Ever since the Romans were here in the 2nd century, Budapest’s thermal waters have been drawing crowds. But things really got going when the Turks hit the town in the 16th century. There are over 100 natural springs in Budapest, generating over 70 million litres of thermal water a day. With 15 public thermal spas to choose from, we hope you’ve packed your swimming costume!

Dip a toe in the water with our guide to some of the best Budapest bath houses:

GELLERT BATHS

The spring here dates back to the 15th century and perhaps even further. The Turks loved this spring for its warm waters, and it’s still warm today. The Baths are part of the Gellert hotel but are open to non-residents. Depending on your preference, there are indoor and outdoor baths to choose from. On a sunny day we’d head outside for the waves in the outdoor pool.

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Red Tour, Stop: Great Market Hall

LUKACS BATHS

This Bath has a long and distinguished heritage. In the 12th century, knights of the order of Saint John used the waters to cure the sick. By the late 1800s, people were coming from all over the world to take healing cures in this place. Look out for the marble tablets in the courtyard from people wishing to express their gratitude for being cured here.

Blue Tour, Stop: Margaret Island

SZECHENYI BATHS

This is one of the largest spa complexes in Europe, and was the first thermal bath constructed in Pest, with 18 pools and 10 saunas. Situated in the City Park, the baths are overlooked by an opulent neo-Baroque palace, where you can sit and enjoy the sun, and watch people take to the waters. Don’t miss the parties here on Saturday nights.

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Red Tour, Stop: Heroes' Square

KIRALY BATHS

Built by the Ottoman Turks in the 16th century, this is one of the oldest Budapest baths. The octagonal pool lies in a magical place, with light filtering through from the dome above. Whereas many of Budapest’s other baths have been modernised and updated, this one continues to pay homage to its roots. You'll be transported through time at the traditional Kiraly.

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Blue Tour, Stop: Batthyany Square/River Cruise

DANDAR BATHS

This bath opened back in 1930 and it still sports a distinctive art deco style, however, the facilities are very 21st century. Offering sauna access and massage services you can easily spend an entire afternoon here. If you fancy a game of chess, head straight for the wellness pool, where two chess tables are ready for bathers to begin a game. Perfect for stimulating your mind as your body rejuvenates.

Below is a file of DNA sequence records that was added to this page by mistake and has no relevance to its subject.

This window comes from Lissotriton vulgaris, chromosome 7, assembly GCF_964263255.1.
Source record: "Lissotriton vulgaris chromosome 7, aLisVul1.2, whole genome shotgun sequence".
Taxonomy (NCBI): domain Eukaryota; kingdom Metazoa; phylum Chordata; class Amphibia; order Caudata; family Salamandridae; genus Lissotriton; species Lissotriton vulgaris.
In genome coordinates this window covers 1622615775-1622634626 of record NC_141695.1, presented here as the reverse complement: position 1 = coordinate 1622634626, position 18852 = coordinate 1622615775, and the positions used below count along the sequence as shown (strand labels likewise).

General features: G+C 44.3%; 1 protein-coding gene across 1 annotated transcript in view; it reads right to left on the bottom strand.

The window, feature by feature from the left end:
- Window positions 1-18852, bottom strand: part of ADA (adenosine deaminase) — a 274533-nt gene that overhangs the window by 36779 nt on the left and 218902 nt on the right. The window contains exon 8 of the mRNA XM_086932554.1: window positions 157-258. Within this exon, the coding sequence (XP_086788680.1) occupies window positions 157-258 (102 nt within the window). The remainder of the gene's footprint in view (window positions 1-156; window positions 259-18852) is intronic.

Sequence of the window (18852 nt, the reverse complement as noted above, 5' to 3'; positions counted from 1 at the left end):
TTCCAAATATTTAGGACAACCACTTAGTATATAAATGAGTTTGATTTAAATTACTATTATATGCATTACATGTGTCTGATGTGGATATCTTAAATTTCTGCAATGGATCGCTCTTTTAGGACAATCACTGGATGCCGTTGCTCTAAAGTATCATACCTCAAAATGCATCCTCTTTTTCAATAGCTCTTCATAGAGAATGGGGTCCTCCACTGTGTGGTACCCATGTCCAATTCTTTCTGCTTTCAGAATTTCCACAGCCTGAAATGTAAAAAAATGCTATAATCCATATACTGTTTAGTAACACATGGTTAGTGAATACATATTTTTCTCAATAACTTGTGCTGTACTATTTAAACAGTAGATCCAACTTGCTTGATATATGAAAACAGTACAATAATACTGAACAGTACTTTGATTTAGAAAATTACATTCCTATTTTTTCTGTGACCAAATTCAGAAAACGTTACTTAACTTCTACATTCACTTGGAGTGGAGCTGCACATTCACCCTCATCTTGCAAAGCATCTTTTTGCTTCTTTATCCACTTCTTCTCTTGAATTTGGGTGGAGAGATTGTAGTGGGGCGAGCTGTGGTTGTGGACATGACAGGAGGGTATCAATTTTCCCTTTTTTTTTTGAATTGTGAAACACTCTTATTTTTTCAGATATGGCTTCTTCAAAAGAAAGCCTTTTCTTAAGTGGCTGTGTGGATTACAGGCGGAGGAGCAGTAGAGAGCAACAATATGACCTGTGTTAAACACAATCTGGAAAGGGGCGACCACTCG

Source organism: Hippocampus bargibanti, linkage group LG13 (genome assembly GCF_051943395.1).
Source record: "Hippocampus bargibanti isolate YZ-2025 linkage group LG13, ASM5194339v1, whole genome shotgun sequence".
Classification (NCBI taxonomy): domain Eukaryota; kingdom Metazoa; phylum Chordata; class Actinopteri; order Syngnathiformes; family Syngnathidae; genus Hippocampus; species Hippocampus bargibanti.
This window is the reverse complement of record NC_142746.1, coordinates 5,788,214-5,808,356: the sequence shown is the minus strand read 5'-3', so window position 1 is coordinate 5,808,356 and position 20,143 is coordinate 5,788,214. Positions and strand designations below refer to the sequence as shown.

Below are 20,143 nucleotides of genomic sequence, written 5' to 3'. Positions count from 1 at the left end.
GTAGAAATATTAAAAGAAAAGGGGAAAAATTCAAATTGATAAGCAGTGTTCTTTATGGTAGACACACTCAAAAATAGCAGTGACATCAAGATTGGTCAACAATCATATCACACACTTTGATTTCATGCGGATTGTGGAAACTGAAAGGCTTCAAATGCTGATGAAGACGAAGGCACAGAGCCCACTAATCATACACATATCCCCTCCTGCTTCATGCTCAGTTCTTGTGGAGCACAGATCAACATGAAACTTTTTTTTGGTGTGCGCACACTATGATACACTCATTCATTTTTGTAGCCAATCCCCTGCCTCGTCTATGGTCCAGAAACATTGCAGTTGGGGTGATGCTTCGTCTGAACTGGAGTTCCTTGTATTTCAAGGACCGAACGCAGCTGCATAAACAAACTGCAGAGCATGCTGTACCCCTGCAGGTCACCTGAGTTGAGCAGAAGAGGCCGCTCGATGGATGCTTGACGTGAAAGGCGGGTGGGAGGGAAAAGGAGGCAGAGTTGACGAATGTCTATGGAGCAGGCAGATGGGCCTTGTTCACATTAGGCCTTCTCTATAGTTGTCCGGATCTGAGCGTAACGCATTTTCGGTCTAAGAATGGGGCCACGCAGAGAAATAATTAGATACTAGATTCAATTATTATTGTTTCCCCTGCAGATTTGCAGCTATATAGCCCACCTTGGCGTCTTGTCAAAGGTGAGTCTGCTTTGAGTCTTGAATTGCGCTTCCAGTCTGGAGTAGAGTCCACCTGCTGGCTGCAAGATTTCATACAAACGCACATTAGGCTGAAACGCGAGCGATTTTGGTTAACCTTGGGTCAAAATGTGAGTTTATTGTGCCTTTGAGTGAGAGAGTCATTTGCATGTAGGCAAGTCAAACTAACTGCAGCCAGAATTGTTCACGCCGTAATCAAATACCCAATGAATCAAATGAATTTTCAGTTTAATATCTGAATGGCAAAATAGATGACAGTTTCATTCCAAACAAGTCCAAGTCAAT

RUDAS BATHS

Like Kiraly, Rudas Bath is one of the oldest Budapest baths. The octagonal pool sits under an ancient dome held up by 8 pillars. The bath opens late every Friday and Saturday, from 10pm to 4am, making this place perfect for a late night dip. Many bathers choose to wear aprons rather than traditional swimwear. As well as the pool, you’ll find a hamam (Turkish sauna) here, plus a warm thermal spring.

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Blue Tour, Stop: Rudas Spa

VELI BEJ BATHS

The Veli Bej is in the same building as the Csaszar Hotel. There’s a large octagonal pool under a Turkish dome, along with steam baths and saunas. You can even get acquainted with the baths’ history, thanks to a special exhibit. Veli Bej has recently been renovated, bringing you the authentic Turkish experience with a modern twist.

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Blue Tour, Stop: Margaret Island

DANUBIUS HEALTH SPA MARGITSZIGET

Situated on Margaret Island, the Danubius is part of a hotel health spa. Opened in 1979 as one of the first urban spa hotels in the world, it offers luxurious and inviting facilities. As well as the traditional pools and saunas there’s a salt cave, which is said to be good for the respiratory system. If you’re staying at the hotel, all the facilities are free.

Now that you’re thoroughly relaxed the only thing left to do is eat your way around this magical city. For our recommendations of places to go when hunger strikes, take a look at our list of the best places to eat in Budapest